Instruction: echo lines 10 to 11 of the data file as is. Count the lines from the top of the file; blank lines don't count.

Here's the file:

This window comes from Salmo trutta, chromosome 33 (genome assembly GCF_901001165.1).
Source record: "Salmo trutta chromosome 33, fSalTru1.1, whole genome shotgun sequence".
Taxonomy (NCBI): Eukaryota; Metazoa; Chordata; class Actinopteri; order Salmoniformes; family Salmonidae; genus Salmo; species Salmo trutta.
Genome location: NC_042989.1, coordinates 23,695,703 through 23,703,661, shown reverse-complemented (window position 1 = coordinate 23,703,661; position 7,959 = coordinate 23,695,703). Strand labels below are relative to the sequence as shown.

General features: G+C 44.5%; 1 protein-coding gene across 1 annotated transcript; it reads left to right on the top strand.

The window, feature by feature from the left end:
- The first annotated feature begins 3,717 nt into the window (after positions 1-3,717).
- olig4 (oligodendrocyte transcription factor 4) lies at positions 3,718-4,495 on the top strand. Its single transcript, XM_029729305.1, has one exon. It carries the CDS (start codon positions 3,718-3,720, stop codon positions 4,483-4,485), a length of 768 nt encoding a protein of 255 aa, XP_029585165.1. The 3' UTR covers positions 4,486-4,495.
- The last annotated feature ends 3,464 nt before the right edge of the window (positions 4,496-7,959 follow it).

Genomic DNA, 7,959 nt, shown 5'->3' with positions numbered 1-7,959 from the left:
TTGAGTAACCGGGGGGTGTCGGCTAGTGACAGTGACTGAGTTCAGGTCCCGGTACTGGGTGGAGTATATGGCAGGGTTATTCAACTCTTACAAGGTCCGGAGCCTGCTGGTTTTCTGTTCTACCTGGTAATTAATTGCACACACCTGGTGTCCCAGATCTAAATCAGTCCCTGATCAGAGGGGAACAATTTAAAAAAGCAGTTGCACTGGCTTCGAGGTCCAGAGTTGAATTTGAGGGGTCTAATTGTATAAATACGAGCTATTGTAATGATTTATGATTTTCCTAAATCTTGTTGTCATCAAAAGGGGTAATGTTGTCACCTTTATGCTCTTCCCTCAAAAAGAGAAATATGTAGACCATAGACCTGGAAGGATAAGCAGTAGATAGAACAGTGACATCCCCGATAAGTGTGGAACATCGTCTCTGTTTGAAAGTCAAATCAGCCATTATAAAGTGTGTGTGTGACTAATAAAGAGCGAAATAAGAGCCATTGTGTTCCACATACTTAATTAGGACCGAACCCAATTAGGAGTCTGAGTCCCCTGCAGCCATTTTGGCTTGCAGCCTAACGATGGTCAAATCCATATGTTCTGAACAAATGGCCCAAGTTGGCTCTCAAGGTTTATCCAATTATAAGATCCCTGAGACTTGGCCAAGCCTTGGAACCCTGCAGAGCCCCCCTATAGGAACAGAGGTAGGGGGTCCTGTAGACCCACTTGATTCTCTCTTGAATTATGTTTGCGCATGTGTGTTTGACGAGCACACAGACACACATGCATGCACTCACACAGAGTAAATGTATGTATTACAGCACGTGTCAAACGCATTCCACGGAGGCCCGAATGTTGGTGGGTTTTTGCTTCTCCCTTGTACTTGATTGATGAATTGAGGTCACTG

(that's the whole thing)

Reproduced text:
Genomic DNA, 7,959 nt, shown 5'->3' with positions numbered 1-7,959 from the left:
TTGAGTAACCGGGGGGTGTCGGCTAGTGACAGTGACTGAGTTCAGGTCCCGGTACTGGGTGGAGTATATGGCAGGGTTATTCAACTCTTACAAGGTCCGGAGCCTGCTGGTTTTCTGTTCTACCTGGTAATTAATTGCACACACCTGGTGTCCCAGATCTAAATCAGTCCCTGATCAGAGGGGAACAATTTAAAAAAGCAGTTGCACTGGCTTCGAGGTCCAGAGTTGAATTTGAGGGGTCTAATTGTATAAATACGAGCTATTGTAATGATTTATGATTTTCCTAAATCTTGTTGTCATCAAAAGGGGTAATGTTGTCACCTTTATGCTCTTCCCTCAAAAAGAGAAATATGTAGACCATAGACCTGGAAGGATAAGCAGTAGATAGAACAGTGACATCCCCGATAAGTGTGGAACATCGTCTCTGTTTGAAAGTCAAATCAGCCATTATAAAGTGTGTGTGTGACTAATAAAGAGCGAAATAAGAGCCATTGTGTTCCACATACTTAATTAGGACCGAACCCAATTAGGAGTCTGAGTCCCCTGCAGCCATTTTGGCTTGCAGCCTAACGATGGTCAAATCCATATGTTCTGAACAAATGGCCCAAGTTGGCTCTCAAGGTTTATCCAATTATAAGATCCCTGAGACTTGGCCAAGCCTTGGAACCCTGCAGAGCCCCCCTATAGGAACAGAGGTAGGGGGTCCTGTAGACCCACTTGATTCTCTCTTGAATTATGTTTGCGCATGTGTGTTTGACGAGCACACAGACACACATGCATGCACTCACACAGAGTAAATGTATGTATTACAGCACGTGTCAAACGCATTCCACGGAGGCCCGAATGTTGGTGGGTTTTTGCTTCTCCCTTGTACTTGATTGATGAATTGAGGTCACTG